We are not alone in our dismay over Harvard’s continued inaction. Recently, more than 100 prominent faculty members sent an open letter to President Faust and the Harvard Corporation, deploring the “troubling inconsistency” of the university’s failure to seriously consider divestment. In their letter, faculty emphasize the urgency of divestment, framing it as “an act of ethical responsibility, a protest against current practices that cannot be altered as quickly or effectively by other means.” The letter also challenges President Faust’s argument against divestment on political grounds: “If the Corporation regards divestment as ‘political,’ then its continued investment is a similarly political act, one that finances present corporate activities and calculates profit from them.”

Indeed, the fossil fuel lobby is one of the most powerful political forces in the world, and divestment is a tactic that directly aims to destroy the political influence of that industry. The faculty’s letter has garnered widespread support, including over 20,000 people who have signed a petition asking Harvard to divest.

The motto of Harvard is Veritas—Truth. Fossil fuel companies are waging a war on truth, throwing the full force of their economic and political power into climate denial campaigns and political corruption. We must provide a platform of leadership with which the Harvard community can be proud. We must require that Veritas once again guides our actions and those of the university that we love. Until Harvard divests, we have an obligation to our planet and our collective future to continue pressing. We will escalate the pressure on a scale that is consistent with the urgency of the climate crisis.




Add yours →

  1. “A university is not about results in the next quarter; it is not even about who a student has become by graduation. It is about learning that molds a lifetime, learning that transmits the heritage of millennia; learning that shapes the future”. This is an inspiring, pro-knowledge, pro-learning message, if it is practiced as preached. You can prob guess whose quote that is. I don’t know what one can learn about, oh I don’t know, the fact that 100 PERCENT of America’s bread basket of California is in drought, but unless I’m missing something, that sure as heck isn’t the kind of future I would be shaping for my students.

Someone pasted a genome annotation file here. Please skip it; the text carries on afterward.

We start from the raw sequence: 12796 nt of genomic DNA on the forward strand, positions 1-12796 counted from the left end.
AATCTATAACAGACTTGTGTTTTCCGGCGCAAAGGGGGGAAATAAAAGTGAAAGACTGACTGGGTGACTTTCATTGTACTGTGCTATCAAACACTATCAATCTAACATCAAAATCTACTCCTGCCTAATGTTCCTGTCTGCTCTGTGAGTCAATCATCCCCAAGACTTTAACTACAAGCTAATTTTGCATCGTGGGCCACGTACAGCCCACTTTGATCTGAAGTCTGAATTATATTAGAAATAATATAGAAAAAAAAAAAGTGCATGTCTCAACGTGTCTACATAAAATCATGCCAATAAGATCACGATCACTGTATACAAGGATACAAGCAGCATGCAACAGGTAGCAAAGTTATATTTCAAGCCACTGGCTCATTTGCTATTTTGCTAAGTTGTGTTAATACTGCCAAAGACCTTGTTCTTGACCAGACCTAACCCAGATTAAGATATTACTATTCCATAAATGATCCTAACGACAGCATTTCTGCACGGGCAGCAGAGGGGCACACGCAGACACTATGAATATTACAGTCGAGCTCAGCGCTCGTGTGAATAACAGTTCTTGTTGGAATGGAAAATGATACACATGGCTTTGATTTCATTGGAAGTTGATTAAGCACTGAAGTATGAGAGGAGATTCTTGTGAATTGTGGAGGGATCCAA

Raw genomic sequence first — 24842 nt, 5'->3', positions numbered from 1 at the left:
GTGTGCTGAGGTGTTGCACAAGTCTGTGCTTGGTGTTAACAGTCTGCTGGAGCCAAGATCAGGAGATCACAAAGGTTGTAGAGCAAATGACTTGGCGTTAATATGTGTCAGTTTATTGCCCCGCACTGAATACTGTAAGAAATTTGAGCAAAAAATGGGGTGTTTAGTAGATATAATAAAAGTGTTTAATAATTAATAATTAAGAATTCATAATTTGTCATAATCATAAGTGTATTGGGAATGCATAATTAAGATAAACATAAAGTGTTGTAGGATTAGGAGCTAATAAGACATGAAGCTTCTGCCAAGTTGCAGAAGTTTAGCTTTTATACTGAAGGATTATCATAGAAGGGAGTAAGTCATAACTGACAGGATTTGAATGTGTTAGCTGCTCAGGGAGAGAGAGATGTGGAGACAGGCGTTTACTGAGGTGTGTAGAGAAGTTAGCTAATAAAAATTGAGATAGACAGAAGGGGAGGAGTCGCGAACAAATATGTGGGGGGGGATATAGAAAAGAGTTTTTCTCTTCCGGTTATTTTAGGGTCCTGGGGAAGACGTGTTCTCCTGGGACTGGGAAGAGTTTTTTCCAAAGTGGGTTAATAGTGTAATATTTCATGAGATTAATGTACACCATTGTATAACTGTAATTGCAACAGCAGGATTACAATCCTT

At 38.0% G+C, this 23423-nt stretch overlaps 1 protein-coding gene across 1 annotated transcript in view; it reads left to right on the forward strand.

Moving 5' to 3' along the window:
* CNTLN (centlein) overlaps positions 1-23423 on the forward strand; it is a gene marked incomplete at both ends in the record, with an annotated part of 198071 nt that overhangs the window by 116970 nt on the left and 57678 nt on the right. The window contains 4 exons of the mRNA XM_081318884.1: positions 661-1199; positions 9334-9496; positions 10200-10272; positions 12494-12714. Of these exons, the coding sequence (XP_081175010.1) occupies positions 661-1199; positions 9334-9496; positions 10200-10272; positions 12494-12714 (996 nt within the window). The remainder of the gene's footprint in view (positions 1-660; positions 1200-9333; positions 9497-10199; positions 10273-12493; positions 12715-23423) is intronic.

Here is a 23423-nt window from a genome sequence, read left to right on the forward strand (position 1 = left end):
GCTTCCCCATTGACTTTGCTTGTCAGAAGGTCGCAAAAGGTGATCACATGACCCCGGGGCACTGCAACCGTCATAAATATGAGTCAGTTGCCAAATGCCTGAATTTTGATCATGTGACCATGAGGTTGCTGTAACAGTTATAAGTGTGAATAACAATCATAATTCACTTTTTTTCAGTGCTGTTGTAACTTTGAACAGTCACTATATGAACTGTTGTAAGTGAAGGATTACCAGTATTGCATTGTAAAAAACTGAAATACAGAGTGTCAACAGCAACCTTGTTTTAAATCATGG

2. I’m on a mission to understand the math of this issue better. I just read that according to the national climate report, we have 15 years to curve the CO2 curve downward. Isn’t 450 the red line for 2 degree? Well we’re increasing by AT LEAST 2 per year, so that would take us to about 430-435 by 2029, but probably even more. So the molecules stay up there, for all practical purposes, forever, a century or whatever. We are still increasing global emissions, so even if we start the curve slowly downward in, say 10 years, which may be quixotic, I don’t see how it’s possible to not blow right past 450, and anything beyond that will be incredibly dangerous, horrible conditions. The whole situation is so surreal to me, the science and reports of this incredible peril seem to go in one ear and out the other of politicians and most university presidents. What am I missing here? I think you are 100 percent correct to be fighting for divestment, I don’t know why every single classmate isn’t joining you, because if CO2 doesn’t get cut really fast, the future could not look any bleaker. All of one’s hopes and dreams will be irrelevant if this isn’t prevented. What if it isn’t only California, but most or all of the United States that’s in a drought in a few years? We can’t eat and drink coal and oil and gas. It’s totally insane to not divest immediately, just flat-out madness, and terribly abusive and negligent to the children of the future.